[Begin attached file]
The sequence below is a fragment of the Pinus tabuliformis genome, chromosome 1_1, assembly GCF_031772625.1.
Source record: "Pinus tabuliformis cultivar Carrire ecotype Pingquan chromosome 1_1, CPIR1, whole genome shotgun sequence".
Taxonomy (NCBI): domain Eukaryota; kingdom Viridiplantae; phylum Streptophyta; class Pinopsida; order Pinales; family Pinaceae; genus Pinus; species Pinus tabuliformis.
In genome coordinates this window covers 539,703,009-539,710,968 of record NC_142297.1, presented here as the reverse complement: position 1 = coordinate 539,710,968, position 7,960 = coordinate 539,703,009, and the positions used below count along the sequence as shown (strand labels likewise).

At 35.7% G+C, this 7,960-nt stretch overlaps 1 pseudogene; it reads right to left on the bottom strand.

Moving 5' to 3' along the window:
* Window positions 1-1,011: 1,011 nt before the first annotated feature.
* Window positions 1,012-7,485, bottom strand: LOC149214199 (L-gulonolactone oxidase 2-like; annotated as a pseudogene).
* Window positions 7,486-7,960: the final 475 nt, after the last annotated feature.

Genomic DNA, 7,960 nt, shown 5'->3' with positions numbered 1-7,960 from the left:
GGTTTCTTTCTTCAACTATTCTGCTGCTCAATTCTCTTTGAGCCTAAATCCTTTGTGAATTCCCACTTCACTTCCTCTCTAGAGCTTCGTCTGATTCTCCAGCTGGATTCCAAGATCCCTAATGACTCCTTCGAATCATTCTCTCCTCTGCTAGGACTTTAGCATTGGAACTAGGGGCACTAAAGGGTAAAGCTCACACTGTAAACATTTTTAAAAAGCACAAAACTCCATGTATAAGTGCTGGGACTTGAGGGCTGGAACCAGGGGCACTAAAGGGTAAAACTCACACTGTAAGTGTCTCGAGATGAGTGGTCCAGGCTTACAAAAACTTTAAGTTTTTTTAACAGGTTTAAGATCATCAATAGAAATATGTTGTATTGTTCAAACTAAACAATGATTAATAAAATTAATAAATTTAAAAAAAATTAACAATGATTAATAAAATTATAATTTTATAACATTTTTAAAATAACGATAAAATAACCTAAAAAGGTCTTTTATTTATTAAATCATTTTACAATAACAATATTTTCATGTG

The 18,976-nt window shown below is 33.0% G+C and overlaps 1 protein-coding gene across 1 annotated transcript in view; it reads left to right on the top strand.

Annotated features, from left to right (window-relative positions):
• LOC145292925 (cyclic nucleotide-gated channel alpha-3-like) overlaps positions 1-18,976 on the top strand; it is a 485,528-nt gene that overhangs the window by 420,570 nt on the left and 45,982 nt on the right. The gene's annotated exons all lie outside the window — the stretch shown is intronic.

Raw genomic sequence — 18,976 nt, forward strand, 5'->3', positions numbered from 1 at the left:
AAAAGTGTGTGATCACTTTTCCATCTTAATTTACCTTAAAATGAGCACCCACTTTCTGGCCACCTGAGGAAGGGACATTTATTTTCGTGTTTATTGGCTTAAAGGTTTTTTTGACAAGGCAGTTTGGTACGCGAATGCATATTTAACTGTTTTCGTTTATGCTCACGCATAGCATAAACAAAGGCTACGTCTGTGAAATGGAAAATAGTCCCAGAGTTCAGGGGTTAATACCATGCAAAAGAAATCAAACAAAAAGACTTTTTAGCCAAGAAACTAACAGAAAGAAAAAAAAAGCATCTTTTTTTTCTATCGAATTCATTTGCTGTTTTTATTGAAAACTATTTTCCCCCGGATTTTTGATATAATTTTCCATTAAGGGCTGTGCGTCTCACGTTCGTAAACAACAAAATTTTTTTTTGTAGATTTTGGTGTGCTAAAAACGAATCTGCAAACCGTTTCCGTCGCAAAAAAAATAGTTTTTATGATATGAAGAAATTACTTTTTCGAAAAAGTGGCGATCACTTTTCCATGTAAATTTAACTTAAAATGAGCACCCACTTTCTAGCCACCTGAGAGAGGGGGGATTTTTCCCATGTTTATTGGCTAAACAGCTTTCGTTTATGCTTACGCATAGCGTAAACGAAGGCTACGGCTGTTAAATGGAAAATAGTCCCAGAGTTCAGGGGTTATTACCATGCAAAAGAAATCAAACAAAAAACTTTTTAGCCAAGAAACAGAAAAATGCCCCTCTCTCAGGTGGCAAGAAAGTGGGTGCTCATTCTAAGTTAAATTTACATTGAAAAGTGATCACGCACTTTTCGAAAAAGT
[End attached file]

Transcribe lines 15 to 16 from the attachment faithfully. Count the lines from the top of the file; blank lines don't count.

Raw genomic sequence — 18,976 nt, forward strand, 5'->3', positions numbered from 1 at the left:
AAAAGTGTGTGATCACTTTTCCATCTTAATTTACCTTAAAATGAGCACCCACTTTCTGGCCACCTGAGGAAGGGACATTTATTTTCGTGTTTATTGGCTTAAAGGTTTTTTTGACAAGGCAGTTTGGTACGCGAATGCATATTTAACTGTTTTCGTTTATGCTCACGCATAGCATAAACAAAGGCTACGTCTGTGAAATGGAAAATAGTCCCAGAGTTCAGGGGTTAATACCATGCAAAAGAAATCAAACAAAAAGACTTTTTAGCCAAGAAACTAACAGAAAGAAAAAAAAAGCATCTTTTTTTTCTATCGAATTCATTTGCTGTTTTTATTGAAAACTATTTTCCCCCGGATTTTTGATATAATTTTCCATTAAGGGCTGTGCGTCTCACGTTCGTAAACAACAAAATTTTTTTTTGTAGATTTTGGTGTGCTAAAAACGAATCTGCAAACCGTTTCCGTCGCAAAAAAAATAGTTTTTATGATATGAAGAAATTACTTTTTCGAAAAAGTGGCGATCACTTTTCCATGTAAATTTAACTTAAAATGAGCACCCACTTTCTAGCCACCTGAGAGAGGGGGGATTTTTCCCATGTTTATTGGCTAAACAGCTTTCGTTTATGCTTACGCATAGCGTAAACGAAGGCTACGGCTGTTAAATGGAAAATAGTCCCAGAGTTCAGGGGTTATTACCATGCAAAAGAAATCAAACAAAAAACTTTTTAGCCAAGAAACAGAAAAATGCCCCTCTCTCAGGTGGCAAGAAAGTGGGTGCTCATTCTAAGTTAAATTTACATTGAAAAGTGATCACGCACTTTTCGAAAAAGT